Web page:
Tuberculosis Control and Directly Observed Therapy from the Public Health/Human Rights Perspective
The 1980s and 1990s have seen a resurgence of interest in tuberculosis. Increasing cases world-wide led to the World Health Organization (WHO) declaring a global emergency in April 1993.1,2 Despite the availability of tools for controlling TB, programmes have been unable to sustain high cure rates.3 As a consequence of this, and the increasing problems of drug resistance, the international community, through the WHO, has developed and launched the directly observed therapy short course (DOTS) strategy.4,5 This strategy is described as: government commitment to a national TB programme; case detection through ‘passive’ case finding (sputum smear microscopy for pulmonary tuberculosis suspects presenting at a health facility); short course chemotherapy for all smear-positive pulmonary TB cases [under direct observation for, at least, the initial phase of treatment [DOT]; regular, uninterrupted supply of all essential TB drugs; and a monitoring system for programme supervision and evaluation.4-6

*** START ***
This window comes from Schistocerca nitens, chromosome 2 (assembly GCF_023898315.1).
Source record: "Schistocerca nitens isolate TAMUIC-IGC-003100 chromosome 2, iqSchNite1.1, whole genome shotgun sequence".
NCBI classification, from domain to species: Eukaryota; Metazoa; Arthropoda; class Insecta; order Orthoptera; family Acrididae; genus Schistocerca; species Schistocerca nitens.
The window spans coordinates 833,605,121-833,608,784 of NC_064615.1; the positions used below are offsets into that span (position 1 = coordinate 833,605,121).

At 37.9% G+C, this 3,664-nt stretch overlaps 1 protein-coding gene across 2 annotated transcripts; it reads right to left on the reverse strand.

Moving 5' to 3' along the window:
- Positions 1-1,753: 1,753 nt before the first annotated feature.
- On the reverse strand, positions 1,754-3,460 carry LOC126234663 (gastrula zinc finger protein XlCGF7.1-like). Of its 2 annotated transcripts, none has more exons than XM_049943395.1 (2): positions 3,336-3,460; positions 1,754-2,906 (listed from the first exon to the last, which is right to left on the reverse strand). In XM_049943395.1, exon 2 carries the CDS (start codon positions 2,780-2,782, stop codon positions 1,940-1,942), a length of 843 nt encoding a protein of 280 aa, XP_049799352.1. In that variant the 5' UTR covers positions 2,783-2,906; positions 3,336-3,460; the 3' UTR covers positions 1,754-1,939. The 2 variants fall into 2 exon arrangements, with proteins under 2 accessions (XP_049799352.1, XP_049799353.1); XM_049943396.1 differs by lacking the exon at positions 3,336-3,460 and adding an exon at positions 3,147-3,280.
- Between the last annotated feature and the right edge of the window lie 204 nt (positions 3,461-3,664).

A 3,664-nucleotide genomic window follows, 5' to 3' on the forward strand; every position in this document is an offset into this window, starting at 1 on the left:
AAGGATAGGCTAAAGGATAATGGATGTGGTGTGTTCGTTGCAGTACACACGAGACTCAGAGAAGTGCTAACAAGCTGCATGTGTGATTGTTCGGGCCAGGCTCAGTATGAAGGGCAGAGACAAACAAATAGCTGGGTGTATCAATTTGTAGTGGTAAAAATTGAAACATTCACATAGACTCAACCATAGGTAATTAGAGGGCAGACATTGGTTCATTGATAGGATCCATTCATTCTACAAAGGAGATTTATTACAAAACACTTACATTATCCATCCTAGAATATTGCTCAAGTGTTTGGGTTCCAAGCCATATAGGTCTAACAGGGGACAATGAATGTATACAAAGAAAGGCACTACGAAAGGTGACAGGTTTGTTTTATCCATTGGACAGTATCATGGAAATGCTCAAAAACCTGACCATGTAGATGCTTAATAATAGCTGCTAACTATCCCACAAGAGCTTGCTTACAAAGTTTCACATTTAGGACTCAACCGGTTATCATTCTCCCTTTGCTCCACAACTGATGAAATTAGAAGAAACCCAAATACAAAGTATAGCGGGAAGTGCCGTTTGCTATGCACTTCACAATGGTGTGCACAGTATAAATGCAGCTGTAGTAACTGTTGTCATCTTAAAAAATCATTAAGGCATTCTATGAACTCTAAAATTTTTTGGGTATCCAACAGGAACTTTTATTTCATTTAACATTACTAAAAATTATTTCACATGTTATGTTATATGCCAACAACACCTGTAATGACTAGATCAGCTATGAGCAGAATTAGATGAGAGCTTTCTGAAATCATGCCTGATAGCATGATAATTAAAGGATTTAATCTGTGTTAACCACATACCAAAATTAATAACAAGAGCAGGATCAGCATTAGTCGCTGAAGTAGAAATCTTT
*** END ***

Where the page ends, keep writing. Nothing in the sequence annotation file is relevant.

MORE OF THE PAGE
The DOTS strategy has achieved excellent results in New York, other parts of the US,7-10 and in China.11 However, from other parts of the world voices have been raised asking if DOTS is the most effective way to control tuberculosis,12,13 if DOTS can and should be perceived as a panacea,14 and if the DOTS strategy is ethical.15,16
The control of infectious diseases like tuberculosis lies within the broad framework of public health. A currently accepted definition of public health is ‘providing the conditions in which people can be healthy.’17 Although public health contains within it many perspectives and disciplines, it is the biomedical perspective, the realm of medicine based on knowledge and practice from the natural sciences, which currently dominates thinking and approaches to health care and control of disease. Increasingly, it is being appreciated that biomedicine can benefit from working with other disciplines and perspectives. This interdisciplinarity encourages change and flexibility in approaches to health care and disease control.